Manufacturers raise the alarm over gas price surge

Manufacturers are sounding the alarm as east coast gas prices surge to levels not seen since 2016, thanks to cold winter weather and gas having to be diverted to generate electricity after the breakdown of coal-fired generators.
  1. Manufacturers are sounding the alarm as east coast gas prices surge to levels not seen since 2016, thanks to cold winter weather and gas having to be diverted to generate electricity after the breakdown of coal-fired generators.

    The spike in domestic gas to as much as $10 a gigajoule above export prices has triggered renewed calls from industrial gas users for the federal government to step in and redirect exported gas from Queensland to force prices lower.

    Energy Users Association of Australia chief executive Andrew Richards said there were growing fears the market was heading back to the worst days of the east coast gas crisis.

    “We are seeing storm clouds on the horizon. Last time I checked JKM was trading at $18 a gigajoule,” he said, referring to the benchmark spot price for LNG in Asia, which is now almost $10 a gigajoule lower than the east coast domestic price.

    “I would say these coming months represent a real test for the gas industry and we will know if [the producers] are fair dinkum about looking after their domestic customers.”

    The winter cold snap in the south-eastern states has combined with the impact of generator outages in Queensland and Victoria to drive up wholesale gas prices in Sydney to about five times their average of earlier in the year.

    The squeeze has left manufacturers complaining they are falling victim to the consequences of an uncontrolled rush towards renewable energy by state governments and a lack of federal planning on energy policy.

    Source: Financial Review

  2. At $27.55 a gigajoule, Sydney prices for wholesale gas are only just shy of the record hit in June 2016, according to adviser Energy Edge. That price spike five years ago triggered a ramp-up in federal government efforts to rein in prices, with only limited success.

    “The government’s got to do something; What’s happening now is industry is being sacrificed for the sake of propping up the electricity market and because of their lack of planning in electricity,” said Garbis Simonian, managing director of NSW manufacturer and gas wholesaler Weston Energy.

    “Twenty-eight dollar gas is not OK. This is wreaking havoc with industry and jobs.”

    A spokeswoman for federal Energy Minister Angus Taylor said the Morrison government would ensure gas prices remained competitive by unlocking supply, delivering an efficient pipeline and transportation market, and empowering gas customers.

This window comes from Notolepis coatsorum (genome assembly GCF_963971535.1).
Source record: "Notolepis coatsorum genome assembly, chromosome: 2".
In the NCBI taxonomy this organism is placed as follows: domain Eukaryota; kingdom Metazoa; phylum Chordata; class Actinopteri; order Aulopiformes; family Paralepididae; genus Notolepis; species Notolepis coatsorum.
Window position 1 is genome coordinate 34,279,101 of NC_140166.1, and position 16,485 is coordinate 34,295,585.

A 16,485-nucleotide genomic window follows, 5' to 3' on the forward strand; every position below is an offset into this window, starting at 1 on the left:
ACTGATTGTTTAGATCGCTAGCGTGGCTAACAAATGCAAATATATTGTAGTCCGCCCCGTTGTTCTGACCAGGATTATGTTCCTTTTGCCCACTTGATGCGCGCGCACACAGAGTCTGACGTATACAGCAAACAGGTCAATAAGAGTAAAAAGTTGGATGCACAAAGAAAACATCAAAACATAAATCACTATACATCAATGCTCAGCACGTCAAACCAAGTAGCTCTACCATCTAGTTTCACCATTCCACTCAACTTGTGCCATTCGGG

We want to ensure that domestic prices, for both contracts and the spot market, remain internationally competitive to support our manufacturing sector, small businesses and households,” she said.

    But Mr Richards pointed to a “perfect storm” brewing with colder winter temperatures and outages of coal-fired power stations, such as Callide C and Yallourn, pushing prices north.

    The explosion and fire that hit the Callide coal power station in Queensland in May immediately drove up demand for gas for electricity generation in the state and cut gas available for southern markets.

    The issue was compounded by the flooding that cut generation at the Yallourn generator in Victoria last month, and a partial outage at the Esso/BHP Longford gas plant has reduced gas supply.

    “With the cold weather expected to last until the weekend and the Longford outage to continue to 14 July, there is limited short-term abatement,” said Energy Edge managing director Josh Stabler.

    He said the critical Iona gas storage plant in south-west Victoria, which has been withdrawing gas at record rates to help compensate, is now rapidly falling towards its minimum level, adding to concerns.

    At Callide, meanwhile, owner CS Energy said the Callide C3 unit was now not expected to come back online until July 15, and C4 – which suffered the explosion – will be out of action until June next year.

    Mr Richards said the federal government needed to consider some kind of further intervention or its much-vaunted “gas-led recovery” could be at risk.

    He said some of the association’s members even floated the idea of the federal government – which has already committed $600 million to build the Kurri Kurri gas power station in NSW – becoming a gas wholesaler.

    “Some people are getting pretty desperate,” he said.

    “The federal government’s gas-fired recovery really needs to kick in soon. People are already asking where Snowy Hydro is going to get the gas for Kurri Kurri.”

    Mr Simonian blamed the crisis on a lack of contingency in the power system to cope with periods such as winter mornings and evenings when there is no contribution from solar power. Although surging electricity prices at those times mean gas power generators can afford the higher price of gas, manufacturers cannot, he said.

    “The price is being paid by industry,” he said, estimating that almost one-third of industrial gas customers pay roughly the spot price for the fuel.

    Mr Richards said that while most manufacturers attempted to hedge prices through longer-term contracts, the days of three or five-year contracts for gas were over.

    “A long-term contract is two years now. A lot of people I know are on two-year deals and if it rolls into a period of $18 per gigajoule they could be at the mercy of that,” he said.

    Source: Financial Review